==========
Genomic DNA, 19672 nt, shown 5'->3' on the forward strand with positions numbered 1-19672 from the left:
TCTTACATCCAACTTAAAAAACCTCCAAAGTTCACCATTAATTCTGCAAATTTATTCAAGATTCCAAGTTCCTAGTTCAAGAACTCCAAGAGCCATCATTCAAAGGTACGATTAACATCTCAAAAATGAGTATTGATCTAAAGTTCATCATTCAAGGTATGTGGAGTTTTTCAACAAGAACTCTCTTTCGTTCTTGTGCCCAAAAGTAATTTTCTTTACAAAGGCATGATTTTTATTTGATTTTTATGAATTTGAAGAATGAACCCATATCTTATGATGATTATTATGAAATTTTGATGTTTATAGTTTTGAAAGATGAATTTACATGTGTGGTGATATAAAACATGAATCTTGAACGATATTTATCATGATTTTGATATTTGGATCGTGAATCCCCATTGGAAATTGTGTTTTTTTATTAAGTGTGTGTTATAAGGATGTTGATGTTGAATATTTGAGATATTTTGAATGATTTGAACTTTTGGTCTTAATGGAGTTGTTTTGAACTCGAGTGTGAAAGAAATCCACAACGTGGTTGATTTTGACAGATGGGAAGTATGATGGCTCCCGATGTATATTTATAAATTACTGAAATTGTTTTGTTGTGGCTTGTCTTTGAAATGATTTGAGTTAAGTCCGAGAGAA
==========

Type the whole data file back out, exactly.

Genomic DNA, 19672 nt, shown 5'->3' on the forward strand with positions numbered 1-19672 from the left:
TCTTACATCCAACTTAAAAAACCTCCAAAGTTCACCATTAATTCTGCAAATTTATTCAAGATTCCAAGTTCCTAGTTCAAGAACTCCAAGAGCCATCATTCAAAGGTACGATTAACATCTCAAAAATGAGTATTGATCTAAAGTTCATCATTCAAGGTATGTGGAGTTTTTCAACAAGAACTCTCTTTCGTTCTTGTGCCCAAAAGTAATTTTCTTTACAAAGGCATGATTTTTATTTGATTTTTATGAATTTGAAGAATGAACCCATATCTTATGATGATTATTATGAAATTTTGATGTTTATAGTTTTGAAAGATGAATTTACATGTGTGGTGATATAAAACATGAATCTTGAACGATATTTATCATGATTTTGATATTTGGATCGTGAATCCCCATTGGAAATTGTGTTTTTTTATTAAGTGTGTGTTATAAGGATGTTGATGTTGAATATTTGAGATATTTTGAATGATTTGAACTTTTGGTCTTAATGGAGTTGTTTTGAACTCGAGTGTGAAAGAAATCCACAACGTGGTTGATTTTGACAGATGGGAAGTATGATGGCTCCCGATGTATATTTATAAATTACTGAAATTGTTTTGTTGTGGCTTGTCTTTGAAATGATTTGAGTTAAGTCCGAGAGAA